The SOC 2 Privacy Principle is one (1) of the five (5) Trust Services Principles (TSP) put forth by the American Institute of Certified Public Accountants (AICPA) within the SOC 2 reporting framework. In today’s growing world of regulatory compliance, much emphasis is now being placed on the “Privacy” principle, for which the AICPA defines as the principle that “…addresses the system’s collection, use, retention, disclosure, and disposal of personal information in conformity with the commitments in the entity’s privacy notice and with criteria set forth in generally accepted privacy principles (GAPP) issued by the AICPA and Canadian Institute of Chartered Accountants…”.
Therefore, meeting the rigors of the AICPA Privacy Principle should generally consist of the following:
1. Management. The entity defines, documents, communicates and assigns accountability for its privacy policies and procedures.
Analysis: A good starting point is having a comprehensive set of privacy policies in place that speak to different types of sensitive and confidential information that needs to be protected. Personally Identifiable Information (PII) is the umbrella framework of privacy as it essentially consists of eighteen (18) unique identifiers that should be disclosed. Additionally, it means that all service organizations should include comprehensive language within all contracts and other legal documents that strive to ensure the safety and security of PII within their environment, and for companies using one’s services. Such documentation that should include PII verbiage are the following: Statements of Work (SoW), Service Level Agreements (SLA), Master Service Agreements (MSA), just to name a select few. Specifically, there should be specific boundaries on the use of PII, along with clauses relating to uses outside of such parameters, along with penalties for breaches.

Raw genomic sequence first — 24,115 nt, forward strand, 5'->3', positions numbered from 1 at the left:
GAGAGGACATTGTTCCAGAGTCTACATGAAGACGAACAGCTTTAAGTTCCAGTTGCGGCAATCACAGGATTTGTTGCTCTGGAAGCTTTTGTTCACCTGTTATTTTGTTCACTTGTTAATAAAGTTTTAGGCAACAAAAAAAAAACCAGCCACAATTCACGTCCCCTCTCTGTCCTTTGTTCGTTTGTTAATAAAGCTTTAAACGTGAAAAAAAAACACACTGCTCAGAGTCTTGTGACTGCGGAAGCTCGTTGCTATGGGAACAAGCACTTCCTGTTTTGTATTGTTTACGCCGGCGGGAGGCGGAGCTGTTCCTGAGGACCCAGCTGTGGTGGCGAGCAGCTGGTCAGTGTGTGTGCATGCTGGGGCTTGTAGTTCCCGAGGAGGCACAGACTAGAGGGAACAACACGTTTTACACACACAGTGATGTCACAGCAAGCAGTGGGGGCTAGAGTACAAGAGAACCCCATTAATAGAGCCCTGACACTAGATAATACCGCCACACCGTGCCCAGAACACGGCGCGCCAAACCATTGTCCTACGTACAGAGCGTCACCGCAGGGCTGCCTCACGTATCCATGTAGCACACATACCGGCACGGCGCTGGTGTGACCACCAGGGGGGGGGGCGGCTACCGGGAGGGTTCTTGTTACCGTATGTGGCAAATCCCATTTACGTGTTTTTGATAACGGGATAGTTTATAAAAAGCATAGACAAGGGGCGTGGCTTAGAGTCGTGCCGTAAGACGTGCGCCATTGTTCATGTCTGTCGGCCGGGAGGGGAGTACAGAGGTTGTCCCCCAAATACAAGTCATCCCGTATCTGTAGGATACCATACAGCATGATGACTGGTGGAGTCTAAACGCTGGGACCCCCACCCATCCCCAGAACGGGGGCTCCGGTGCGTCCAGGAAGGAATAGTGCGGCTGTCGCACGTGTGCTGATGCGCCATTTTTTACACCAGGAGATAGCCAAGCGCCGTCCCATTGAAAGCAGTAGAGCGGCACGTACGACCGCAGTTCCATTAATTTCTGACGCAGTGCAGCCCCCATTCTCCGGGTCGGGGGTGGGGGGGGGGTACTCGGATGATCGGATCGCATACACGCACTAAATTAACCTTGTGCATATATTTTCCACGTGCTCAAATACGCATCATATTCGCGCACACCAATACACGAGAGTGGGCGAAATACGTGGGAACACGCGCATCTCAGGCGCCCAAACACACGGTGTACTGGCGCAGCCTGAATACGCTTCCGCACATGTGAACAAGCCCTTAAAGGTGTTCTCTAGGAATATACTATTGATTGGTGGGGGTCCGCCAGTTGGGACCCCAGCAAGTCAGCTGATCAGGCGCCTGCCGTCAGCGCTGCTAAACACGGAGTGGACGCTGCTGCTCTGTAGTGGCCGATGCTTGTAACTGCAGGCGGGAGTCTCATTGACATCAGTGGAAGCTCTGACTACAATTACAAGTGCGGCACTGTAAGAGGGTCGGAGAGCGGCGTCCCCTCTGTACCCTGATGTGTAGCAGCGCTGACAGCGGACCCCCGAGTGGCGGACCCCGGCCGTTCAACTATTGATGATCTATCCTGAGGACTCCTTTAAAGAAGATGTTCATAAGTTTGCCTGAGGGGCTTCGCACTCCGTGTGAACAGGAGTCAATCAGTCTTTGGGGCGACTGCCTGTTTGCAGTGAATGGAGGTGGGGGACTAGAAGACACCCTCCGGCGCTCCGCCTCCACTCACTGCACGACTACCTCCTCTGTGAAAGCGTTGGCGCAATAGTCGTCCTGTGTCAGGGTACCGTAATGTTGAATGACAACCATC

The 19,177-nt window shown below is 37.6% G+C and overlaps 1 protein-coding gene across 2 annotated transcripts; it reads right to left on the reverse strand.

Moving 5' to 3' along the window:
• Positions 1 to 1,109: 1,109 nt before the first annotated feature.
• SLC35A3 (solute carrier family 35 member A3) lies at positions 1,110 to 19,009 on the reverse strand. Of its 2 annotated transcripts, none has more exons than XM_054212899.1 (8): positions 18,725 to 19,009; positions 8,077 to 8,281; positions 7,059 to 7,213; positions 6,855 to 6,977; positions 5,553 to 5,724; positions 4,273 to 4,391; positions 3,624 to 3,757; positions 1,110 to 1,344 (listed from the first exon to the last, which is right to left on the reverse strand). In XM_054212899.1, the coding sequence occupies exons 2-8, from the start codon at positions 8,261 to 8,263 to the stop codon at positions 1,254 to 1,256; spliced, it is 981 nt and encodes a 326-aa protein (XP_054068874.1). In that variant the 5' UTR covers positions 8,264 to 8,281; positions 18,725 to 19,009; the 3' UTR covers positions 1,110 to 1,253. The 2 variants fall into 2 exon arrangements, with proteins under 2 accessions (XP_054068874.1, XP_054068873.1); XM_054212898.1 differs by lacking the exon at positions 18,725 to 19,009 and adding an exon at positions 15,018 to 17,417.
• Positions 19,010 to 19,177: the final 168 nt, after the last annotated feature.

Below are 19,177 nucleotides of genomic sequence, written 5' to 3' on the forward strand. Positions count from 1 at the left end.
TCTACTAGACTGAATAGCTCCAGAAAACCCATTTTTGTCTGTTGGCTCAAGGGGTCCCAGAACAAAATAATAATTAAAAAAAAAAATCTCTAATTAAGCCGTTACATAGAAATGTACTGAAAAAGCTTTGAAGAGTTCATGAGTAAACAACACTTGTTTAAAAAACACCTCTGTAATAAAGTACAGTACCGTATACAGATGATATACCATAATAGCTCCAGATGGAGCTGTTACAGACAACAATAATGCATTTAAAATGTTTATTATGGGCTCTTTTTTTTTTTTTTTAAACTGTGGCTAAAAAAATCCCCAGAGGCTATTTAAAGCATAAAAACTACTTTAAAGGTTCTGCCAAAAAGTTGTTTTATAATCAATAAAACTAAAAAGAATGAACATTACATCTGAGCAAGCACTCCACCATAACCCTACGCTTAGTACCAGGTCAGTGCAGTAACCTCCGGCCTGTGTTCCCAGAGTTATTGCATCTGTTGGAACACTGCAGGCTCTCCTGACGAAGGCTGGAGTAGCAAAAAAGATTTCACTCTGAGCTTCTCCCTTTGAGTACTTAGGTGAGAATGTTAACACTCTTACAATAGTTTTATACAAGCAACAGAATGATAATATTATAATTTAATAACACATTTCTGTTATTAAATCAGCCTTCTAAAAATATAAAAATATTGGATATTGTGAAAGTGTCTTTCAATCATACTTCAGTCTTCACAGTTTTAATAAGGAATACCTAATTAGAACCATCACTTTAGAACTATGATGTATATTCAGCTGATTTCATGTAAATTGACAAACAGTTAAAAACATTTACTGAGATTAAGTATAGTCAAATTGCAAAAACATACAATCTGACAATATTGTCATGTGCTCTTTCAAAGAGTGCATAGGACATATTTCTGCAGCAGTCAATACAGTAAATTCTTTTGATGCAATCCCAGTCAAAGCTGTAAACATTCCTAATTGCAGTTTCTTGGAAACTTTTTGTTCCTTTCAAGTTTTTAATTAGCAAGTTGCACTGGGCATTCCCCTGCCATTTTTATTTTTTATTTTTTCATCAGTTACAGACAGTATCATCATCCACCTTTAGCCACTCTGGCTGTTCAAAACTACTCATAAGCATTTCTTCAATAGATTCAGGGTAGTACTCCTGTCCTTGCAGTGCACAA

2. Notice. The entity provides notice about its privacy policies and procedures and identifies the purposes for which personal information is collected, used, retained and disclosed.
- If using a boiler plate, generic policy statement, take time to actually customize the content, making it a true fit for your organization.
- Ensure that appropriate legal personnel have thoroughly reviewed the content for completeness and appropriateness for your organization.
3. Choice and consent. The entity describes the choices available to the individual and obtains implicit or explicit consent with respect to the collection, use and disclosure of personal information.
4. Collection. The entity collects personal information only for the purposes identified in the notice.
5. Use, retention and disposal. The entity limits the use of personal information to the purposes identified in the notice and for which the individual has provided implicit or explicit consent. The entity retains personal information for only as long as necessary to fulfill the stated purposes or as required by law or regulation and thereafter appropriately disposes of such information.
6. Access. The entity provides individuals with access to their personal information for review and update.
7. Disclosure to third parties. The entity discloses personal information to third parties only for the purposes identified in the notice and with the implicit or explicit consent of the individual.
8. Security for privacy. The entity protects personal information against unauthorized access (both physical and logical).
Analysis: This essentially comes down to access rights best practices for ensuring the safety and security of PII. It means only authorized personnel can access PII, with the minimum rights necessary for performing one’s responsibilities. Furthermore, terminated users are to have such rights immediately revoked, along with periodic access rights audit being conducted.
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